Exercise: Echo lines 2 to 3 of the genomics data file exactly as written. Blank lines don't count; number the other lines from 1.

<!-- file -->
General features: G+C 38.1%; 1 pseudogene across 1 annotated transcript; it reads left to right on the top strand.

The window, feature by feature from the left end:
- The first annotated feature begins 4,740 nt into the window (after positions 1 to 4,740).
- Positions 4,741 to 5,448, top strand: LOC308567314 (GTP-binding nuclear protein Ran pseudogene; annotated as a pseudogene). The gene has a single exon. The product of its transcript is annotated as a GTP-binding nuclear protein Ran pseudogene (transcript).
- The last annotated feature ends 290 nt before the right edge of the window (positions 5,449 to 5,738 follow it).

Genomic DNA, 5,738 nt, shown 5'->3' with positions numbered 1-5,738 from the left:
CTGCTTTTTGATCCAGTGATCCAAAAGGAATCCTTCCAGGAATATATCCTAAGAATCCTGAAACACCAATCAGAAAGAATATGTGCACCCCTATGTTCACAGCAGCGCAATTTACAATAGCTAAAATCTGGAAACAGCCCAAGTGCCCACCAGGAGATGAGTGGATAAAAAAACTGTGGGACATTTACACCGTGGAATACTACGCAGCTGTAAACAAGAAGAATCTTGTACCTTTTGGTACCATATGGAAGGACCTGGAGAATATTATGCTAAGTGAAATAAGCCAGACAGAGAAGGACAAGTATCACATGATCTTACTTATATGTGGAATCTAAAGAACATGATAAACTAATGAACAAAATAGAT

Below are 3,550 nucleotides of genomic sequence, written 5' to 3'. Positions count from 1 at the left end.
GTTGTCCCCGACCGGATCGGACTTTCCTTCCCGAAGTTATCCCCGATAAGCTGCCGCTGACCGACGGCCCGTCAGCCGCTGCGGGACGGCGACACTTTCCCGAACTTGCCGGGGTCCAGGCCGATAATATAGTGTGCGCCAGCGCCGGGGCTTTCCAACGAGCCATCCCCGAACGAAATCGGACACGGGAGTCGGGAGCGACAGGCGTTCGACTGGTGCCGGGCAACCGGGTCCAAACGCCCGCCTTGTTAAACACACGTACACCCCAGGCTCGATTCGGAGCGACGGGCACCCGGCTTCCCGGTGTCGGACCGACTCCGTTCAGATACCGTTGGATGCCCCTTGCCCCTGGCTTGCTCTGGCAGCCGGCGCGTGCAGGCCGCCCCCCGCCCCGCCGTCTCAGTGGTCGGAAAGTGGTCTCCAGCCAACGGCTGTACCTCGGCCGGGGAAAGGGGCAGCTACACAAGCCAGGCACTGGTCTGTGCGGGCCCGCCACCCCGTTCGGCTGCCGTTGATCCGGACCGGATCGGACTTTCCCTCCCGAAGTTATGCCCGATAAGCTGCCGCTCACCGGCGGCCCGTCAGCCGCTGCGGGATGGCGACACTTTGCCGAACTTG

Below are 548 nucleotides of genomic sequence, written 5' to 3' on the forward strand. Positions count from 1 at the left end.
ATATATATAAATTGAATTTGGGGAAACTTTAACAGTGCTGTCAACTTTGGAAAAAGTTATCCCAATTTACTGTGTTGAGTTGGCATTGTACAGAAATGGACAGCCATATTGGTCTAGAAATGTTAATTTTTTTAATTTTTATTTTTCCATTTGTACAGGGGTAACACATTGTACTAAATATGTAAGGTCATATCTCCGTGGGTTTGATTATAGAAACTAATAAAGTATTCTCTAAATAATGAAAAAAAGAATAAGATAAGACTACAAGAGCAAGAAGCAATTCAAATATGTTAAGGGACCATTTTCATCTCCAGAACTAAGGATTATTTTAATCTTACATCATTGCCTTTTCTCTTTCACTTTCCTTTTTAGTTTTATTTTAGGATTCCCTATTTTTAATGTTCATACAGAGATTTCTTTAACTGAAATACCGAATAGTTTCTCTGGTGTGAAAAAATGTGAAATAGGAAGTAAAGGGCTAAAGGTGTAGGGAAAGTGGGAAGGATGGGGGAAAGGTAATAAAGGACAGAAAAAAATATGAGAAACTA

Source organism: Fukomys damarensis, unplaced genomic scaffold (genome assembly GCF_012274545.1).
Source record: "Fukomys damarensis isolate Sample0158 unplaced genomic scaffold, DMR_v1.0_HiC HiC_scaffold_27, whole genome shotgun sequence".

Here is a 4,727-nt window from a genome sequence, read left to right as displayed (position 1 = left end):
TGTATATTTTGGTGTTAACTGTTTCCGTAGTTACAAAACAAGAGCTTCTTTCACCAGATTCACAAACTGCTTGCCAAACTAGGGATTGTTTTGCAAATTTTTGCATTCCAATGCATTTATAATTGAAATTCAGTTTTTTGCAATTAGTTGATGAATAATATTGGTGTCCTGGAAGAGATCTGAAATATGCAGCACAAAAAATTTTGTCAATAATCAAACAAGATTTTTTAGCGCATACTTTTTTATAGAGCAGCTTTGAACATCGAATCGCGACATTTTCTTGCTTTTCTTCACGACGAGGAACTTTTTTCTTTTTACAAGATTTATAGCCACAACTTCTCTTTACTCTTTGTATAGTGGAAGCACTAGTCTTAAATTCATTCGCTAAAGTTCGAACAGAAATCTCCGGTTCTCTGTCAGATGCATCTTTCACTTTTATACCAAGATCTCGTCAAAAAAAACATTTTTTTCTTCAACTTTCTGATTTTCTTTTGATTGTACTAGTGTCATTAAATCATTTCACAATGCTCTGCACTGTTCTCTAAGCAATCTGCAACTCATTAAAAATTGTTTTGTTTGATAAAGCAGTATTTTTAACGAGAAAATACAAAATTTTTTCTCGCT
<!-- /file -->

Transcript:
The window, feature by feature from the left end:
- The first annotated feature begins 4,740 nt into the window (after positions 1 to 4,740).